[This post was originally published @ EngOps]
I’ve already spoken a bit about our efforts to grow a platform and a community around our early-stage company and because we know that it works we’ve been at it since Day #1 (and we obviously encourage you to do the same!).
Our motivation was simple and we decided, among many other reasons, to take and heed the advice of David Bailey (whom I’ve already quoted before):
Someone needs to be doing marketing activities at your startup from day 1. Not after launch. Not during some PR campaign. Every day. Building a great product is hard. Great marketing is hard too. And you absolutely need both in order to win.
Although we can all mentally agree with David and may even find ourselves nodding our heads ever-so slightly, execution is really hard.
Yes, we all want to be like pollen when it comes to our startup but it’s hard when you have so many other things to do during the day, especially when it comes to building a product that people want and love.
And the pressure (and competition) continues to mount! A recent article that came into my feed yesterday was via Tomasz Tunguz, a VC @ Redpoint who’s articles have always found a lot of favor with our team because his posts are both strategic and data-driven instead of being highfalutin and heavy with “startup-speak”.
His most recent post was about how the best content marketers do some of the following:
- Match persona with content, cadence, length, and more.
- Mechanize efforts through calendaring and scheduling.
- Allows the business to guide prospects into a journey that ultimately ends with conversion.
- Have distinct discipline when it comes to execution.
The result? Well, with these things in place you have a real opportunity to reduce the cost of customer acquisition and also the chance to reduce potential for churn and loss of revenue.
All of this makes complete sense but it can still seem a bit daunting for even the more experienced early-stage company. What should a startup do? What can they do when they have limited resources to pull the trigger?
They can first keep things super-simple. And when I mean “simple I really mean simple. There are a ton of much broader and more comprehensive Playbooks out there – just Google for it and you’ll find some really, really good ones.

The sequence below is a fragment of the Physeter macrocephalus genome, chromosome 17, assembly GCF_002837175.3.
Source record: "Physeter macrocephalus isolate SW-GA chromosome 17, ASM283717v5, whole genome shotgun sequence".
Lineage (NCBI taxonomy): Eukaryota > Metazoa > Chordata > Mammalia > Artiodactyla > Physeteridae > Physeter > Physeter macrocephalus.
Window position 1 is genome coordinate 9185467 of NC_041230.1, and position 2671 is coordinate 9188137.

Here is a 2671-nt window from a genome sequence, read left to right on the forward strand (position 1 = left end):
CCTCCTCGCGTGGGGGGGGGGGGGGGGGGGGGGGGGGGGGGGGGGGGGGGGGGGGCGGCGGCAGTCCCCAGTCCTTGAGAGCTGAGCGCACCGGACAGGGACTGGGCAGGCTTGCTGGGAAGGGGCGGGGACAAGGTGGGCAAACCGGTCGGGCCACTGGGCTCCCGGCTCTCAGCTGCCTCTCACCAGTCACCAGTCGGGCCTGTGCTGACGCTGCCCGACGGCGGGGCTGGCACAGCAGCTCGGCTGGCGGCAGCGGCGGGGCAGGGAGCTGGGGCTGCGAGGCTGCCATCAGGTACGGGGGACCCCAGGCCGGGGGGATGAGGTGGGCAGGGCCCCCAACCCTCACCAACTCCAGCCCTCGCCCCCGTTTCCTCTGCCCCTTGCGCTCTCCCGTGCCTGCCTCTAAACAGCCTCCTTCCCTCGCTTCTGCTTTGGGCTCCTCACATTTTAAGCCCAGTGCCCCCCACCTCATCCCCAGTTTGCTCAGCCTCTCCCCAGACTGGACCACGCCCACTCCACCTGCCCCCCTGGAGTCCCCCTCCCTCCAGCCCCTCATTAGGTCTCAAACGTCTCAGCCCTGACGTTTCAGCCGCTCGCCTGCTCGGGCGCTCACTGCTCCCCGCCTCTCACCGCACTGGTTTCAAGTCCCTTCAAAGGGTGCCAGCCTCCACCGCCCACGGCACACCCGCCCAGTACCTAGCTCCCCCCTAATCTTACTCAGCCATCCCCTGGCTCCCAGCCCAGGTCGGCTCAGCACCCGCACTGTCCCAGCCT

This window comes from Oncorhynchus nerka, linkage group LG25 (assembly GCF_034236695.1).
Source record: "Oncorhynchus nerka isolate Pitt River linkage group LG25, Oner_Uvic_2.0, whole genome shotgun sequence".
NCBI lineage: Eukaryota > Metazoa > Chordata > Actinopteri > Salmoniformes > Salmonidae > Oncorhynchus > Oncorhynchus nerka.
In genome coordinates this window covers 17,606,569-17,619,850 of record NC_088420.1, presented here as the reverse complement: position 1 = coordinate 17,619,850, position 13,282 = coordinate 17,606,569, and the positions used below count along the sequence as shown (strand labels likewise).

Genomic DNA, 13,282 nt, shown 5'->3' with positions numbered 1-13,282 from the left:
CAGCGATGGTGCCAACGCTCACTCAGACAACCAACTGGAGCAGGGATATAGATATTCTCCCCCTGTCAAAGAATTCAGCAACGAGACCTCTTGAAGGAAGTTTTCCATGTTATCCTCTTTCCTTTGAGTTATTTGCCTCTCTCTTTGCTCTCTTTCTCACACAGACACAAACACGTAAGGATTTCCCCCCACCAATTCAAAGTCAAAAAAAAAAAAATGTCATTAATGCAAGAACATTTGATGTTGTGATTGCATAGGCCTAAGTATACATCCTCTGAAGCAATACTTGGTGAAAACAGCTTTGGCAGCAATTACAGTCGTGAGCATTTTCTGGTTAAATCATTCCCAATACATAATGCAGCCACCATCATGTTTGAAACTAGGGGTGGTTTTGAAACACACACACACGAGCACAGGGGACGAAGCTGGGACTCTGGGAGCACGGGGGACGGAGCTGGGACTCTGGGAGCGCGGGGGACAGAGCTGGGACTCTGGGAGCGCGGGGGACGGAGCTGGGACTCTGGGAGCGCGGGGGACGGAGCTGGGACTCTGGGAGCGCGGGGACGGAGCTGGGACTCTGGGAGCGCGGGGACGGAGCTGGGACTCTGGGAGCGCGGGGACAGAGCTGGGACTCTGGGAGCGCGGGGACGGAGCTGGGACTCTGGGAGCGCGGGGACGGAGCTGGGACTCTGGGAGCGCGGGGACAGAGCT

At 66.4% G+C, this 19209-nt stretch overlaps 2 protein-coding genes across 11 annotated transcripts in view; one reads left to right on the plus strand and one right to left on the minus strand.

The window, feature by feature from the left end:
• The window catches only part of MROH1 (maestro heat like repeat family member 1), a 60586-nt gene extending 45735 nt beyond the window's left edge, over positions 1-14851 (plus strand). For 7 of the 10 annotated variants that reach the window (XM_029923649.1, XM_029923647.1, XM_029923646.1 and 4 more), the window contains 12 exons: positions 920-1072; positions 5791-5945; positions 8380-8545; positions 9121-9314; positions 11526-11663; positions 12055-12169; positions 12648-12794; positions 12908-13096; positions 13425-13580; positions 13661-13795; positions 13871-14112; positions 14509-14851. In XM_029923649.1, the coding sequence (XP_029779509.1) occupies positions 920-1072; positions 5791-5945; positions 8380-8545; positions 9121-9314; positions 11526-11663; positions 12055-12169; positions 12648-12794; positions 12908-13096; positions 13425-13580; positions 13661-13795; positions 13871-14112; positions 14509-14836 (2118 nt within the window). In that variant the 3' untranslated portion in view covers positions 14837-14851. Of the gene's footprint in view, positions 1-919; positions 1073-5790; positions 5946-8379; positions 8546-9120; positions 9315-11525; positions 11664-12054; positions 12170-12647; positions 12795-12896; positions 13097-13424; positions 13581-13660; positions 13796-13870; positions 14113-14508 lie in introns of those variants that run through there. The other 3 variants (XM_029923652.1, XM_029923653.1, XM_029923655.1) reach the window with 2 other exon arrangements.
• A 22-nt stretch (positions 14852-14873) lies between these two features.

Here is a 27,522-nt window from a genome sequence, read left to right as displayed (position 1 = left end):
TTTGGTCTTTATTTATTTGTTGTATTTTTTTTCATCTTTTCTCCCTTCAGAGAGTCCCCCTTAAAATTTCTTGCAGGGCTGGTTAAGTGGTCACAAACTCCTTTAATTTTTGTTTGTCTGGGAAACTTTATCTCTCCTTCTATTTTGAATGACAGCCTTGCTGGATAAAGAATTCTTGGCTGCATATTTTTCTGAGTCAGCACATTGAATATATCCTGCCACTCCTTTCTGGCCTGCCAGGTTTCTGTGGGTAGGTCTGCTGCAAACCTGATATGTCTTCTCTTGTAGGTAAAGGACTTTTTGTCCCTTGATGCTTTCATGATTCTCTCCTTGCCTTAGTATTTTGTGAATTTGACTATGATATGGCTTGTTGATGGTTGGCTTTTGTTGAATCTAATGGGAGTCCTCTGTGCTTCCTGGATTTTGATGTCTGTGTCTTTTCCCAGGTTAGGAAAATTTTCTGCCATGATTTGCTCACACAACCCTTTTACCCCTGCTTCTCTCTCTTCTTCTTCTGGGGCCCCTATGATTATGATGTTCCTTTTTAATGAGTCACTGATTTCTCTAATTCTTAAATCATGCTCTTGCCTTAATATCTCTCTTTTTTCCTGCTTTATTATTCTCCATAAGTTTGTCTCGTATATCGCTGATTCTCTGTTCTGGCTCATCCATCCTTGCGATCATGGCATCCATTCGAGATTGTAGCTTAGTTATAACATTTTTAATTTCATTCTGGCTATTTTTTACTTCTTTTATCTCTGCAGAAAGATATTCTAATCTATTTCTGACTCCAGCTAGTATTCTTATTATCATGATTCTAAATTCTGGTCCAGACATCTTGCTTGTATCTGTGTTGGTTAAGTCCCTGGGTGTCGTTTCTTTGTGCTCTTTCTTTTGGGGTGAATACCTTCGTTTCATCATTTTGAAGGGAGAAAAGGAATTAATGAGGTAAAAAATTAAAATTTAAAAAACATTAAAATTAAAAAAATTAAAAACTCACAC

But most of those are far too complex for anyone’s real use, especially as an early-stage startup and even more impossible if you’re building a small indie project for yourself. Remember, you can always make things more complex (that’s easy) but it’s always more difficult to make complex things simple!
And so here’s a simple and small alternative playbook for you to review. My hope is that it can be much more useful and can set an appropriate expectation for what it could become and where you could take it.
Let’s first start with the basics, which Tomasz nicely links as well: The Buyer’s Journey, which is a 3-stage process:
- Awareness Stage: The buyer realizes they have a problem.
- Consideration Stage: The buyer defines their problem and researches options to solve it.
- Decision Stage: The buyer chooses a solution.
What I love about this breakdown is that it’s clear and concise and it’s simple to execute against. What’s also brilliant is that for an early-stage startup or in the initial stages of a project all you really care about is the first one: Awareness.
This means that all your efforts will essentially circle around the first part of the process. You can, of course, hope that folks who encounter your content marketing work will move toward the Decisions Stage but you’re probably not even close to that point, let alone the fact that you probably don’t even have a product available to purchase!
With that in mind, the singular goal of your content marketing efforts will be awareness. You can worry about the rest of the stages when you’re there.
The ingredients to this playbook, therefore, are simple and also straightforward:
- Affirm that your singular goal is to create awareness.
- Choose 1 (yes, only 1) tool to start creating this awareness.
- Schedule in your planned updates.
- Execute against your calendar.
- Rinse and repeat.
That’s it. That’s the playbook. Simple, right? You start with mental assent, you make a decision around one tool or technology, you spend a few moments adding a repeating event in your calendar and then you execute against it.
Want an example? Sure, why not – in fact, I’ll give you the exact content marketing attack plan that I had for a small indie project that I built last year.
So, let’s start with some context and go from there: I was building a small image editing macOS app and I wanted people to know about it. But, it was a complete side-project and I had only a small amount of extra time to put to it as a whole.
Consequently, my time was desperately limited and I needed to put serious investment in both product and engineering and building awareness for the app to eventually convert (I was selling in the Mac App Store).
I made a commitment to blog at once a week. The topics didn’t matter as much as the fact that I was sharing something about what I was doing. This eventually produced blog posts about the design (UI/UX), product and engineering considerations, and even random screenshots of things that were inspiring me.
So, I put a reminder in my calendar and it looked exactly like this:
I made my commitment simple and I choose one tool/technology: One blog post a week. I would commit an hour to it from end-to-end and I would publish something.
I can remember that there were more than a few times where the time would creep up around 10:00am and I would inwardly groan, knowing that I had a million other things that I felt might be more pressing but I knew that to ultimately get to place where people would buy this small app that I needed to execute consistently against the first part of the Buyer’s Journey: Awareness.